Behind the glamour and fame that cricketers go through comes an equally dark life mental depression which is slowly taking shape or is rather beginning to show its ugly face. In a bone-chilling interview with the Indian Express, yesteryears India fast-bowler Praveen Kumar has opened up on his battle with mental depression which once forced him to end his life a couple of months ago.

The Meerut resident, who retired from international cricket in 2018 after being overlooked by the selectors for long, walked through a dark phase where he struggled to battle mental health issues and loneliness. However, he had the support of his family which has helped him to undergo therapy while trying to get his personal life back on track.

Praveen Kumar last played a match for India eight years ago a Twenty20 International against South Africa in Johannesburg. During that time, he lost an Indian Premier League (IPL) contract and is currently aiming to be involved with the sport in different ways like coaching. But his life came to a complete halt in November 2019. when he left his home with a revolver in the middle of the night.

“I told myself, ‘Kya hai yeh sab? Bas khatam karte hain (What’s all this? Let me just end it)’,” Praveen told The Indian Express.

But a picture of his children stopped him from pulling the trigger. “I realised I can’t do this to my phool-jaise bachche (innocent children), put them through this hell. I turned back,” he added.

That incident prompted Kumar to seek mental help. He was soon diagnosed with depression. “India mein depression concept hee kahan hota hai (Who understands depression in India)? Nobody knows about it and in Meerut, certainly not.

“I had no one to talk to, felt almost constant chid-chidapan (irritation). As a fast bowler, I had to do a lot of thinking (to out-smart batsmen). I told the counselor I was unable to switch off thoughts,” Praveen said.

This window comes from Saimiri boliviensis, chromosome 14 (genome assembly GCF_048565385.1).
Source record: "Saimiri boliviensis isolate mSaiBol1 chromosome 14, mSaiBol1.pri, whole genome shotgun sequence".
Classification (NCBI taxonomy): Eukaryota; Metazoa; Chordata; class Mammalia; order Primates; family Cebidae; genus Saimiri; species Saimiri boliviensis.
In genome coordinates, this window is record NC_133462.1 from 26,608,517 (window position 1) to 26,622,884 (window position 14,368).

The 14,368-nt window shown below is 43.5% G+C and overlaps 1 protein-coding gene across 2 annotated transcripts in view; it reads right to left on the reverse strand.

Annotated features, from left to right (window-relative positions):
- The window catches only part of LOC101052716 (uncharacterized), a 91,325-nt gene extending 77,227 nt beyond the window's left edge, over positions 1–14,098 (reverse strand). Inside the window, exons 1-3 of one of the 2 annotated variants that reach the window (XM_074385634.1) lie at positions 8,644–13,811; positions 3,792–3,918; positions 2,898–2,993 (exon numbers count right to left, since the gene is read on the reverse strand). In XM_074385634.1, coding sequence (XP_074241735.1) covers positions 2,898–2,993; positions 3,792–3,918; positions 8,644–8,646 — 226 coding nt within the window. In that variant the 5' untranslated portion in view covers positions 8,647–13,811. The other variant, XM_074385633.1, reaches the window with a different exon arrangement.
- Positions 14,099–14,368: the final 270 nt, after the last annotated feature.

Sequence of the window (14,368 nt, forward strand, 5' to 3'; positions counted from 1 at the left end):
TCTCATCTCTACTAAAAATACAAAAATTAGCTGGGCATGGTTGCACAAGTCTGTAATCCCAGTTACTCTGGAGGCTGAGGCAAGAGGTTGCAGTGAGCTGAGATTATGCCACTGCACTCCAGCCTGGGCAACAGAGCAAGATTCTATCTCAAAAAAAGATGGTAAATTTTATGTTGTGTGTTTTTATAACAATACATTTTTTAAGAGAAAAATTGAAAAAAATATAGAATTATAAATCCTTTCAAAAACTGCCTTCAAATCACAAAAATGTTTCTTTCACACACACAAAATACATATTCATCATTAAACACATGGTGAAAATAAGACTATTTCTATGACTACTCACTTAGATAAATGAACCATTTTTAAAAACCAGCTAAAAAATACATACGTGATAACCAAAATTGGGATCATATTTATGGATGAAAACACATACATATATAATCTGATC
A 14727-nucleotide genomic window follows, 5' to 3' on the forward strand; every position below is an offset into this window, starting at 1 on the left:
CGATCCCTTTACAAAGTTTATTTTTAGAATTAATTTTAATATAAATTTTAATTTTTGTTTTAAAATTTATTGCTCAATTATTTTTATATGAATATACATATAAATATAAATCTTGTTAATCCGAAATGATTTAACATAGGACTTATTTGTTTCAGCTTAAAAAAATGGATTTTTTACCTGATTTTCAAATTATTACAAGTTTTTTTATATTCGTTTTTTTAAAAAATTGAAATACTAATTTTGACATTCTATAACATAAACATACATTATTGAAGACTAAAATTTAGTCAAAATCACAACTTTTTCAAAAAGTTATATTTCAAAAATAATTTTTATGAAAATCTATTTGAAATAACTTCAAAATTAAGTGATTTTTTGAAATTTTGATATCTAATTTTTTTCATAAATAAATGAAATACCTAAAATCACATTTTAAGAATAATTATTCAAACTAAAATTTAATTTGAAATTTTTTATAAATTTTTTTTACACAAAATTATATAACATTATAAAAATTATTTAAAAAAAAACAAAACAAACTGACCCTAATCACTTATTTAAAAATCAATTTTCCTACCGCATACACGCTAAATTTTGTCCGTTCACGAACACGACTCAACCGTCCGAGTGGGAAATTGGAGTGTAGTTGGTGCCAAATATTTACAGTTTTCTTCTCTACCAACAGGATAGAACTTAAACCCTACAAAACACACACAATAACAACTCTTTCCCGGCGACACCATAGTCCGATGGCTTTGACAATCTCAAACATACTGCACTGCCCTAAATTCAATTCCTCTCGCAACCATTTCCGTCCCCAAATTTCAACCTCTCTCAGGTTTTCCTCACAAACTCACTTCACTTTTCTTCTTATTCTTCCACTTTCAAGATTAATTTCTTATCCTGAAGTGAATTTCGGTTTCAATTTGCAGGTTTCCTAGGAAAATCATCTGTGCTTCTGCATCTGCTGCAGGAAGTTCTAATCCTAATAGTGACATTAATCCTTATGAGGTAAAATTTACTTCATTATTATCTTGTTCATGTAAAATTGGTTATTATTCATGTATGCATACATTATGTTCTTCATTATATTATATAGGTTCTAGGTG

For Praveen, who has wooed fans with his impeccable swing, life away from cricket seemed meaningless. “I have nothing to do, I want to do something but I just can’t. I had been bowling so well. In England, everybody praised me. I was dreaming about a Test career. Suddenly, gaya sab kuchch (it was all gone).”

“How much can one speak to your own family? Since birth, I have been surrounded by people. Someone walking on the road would say hello, salaam dua ho gayi (exchange pleasantries). Now, if I have to speak to someone, I have to go to my restaurant. There is no communication at all here,” added Kumar.

Kumar admitted that he drinks, but the issue gets blown out of proportion. “Mostly my scraps have been about friends, like the case when fans abused Rohit Sharma. Please tell me who doesn’t drink. People have spread this perception, I don’t know why. No one will speak about the good things I have done. I sponsor young children, I have arranged marriages of 10 girls, I help cricketers financially. India mein bas sab ek hawa banate hain log. Meri hawa galat banayi gayi. Hawa toh hawa hai, ek baar chal gayi toh one can’t do anything (In India, a perception is created. A perception was created about me too. Once that happens, one can’t do anything),” revealed Kumar.

Elaborating on his future plans and his fight against depression, Kumar aims at taking up coaching in a bid to get back to the game which he is most looking forward to. Monetary benefits, he says, can come later. “UP cricket gave me everything, it’s my home. Apna maarega, phir bhi chaaon mein daalega. Doosra maarega toh pata nahin kahan faink de (If our own people hit us, they will at least throw us in the shade. Others can throw me anywhere). I told my friends that I have played all my life in UP, and I want to be the bowling coach of UP. I have the skill and passion to teach youngsters I can do it.

“Money has never been priority, I was lucky to see fame. All I want is to get back to cricket. That’s the only thing I know and love. Some said get into politics, but I can’t handle politics at home, what will I do outside?” joked Kumar.

“I used to fear myself a few months ago, apne aap sey darr tha. That’s what bad time does. If someone didn’t answer my call, I would feel terrible, neglected. It killed me inside. Thankfully, that dark phase is behind me. Koi nahin, PK phir waapis aayega (Don’t worry, PK will come back),” concluded Kumar.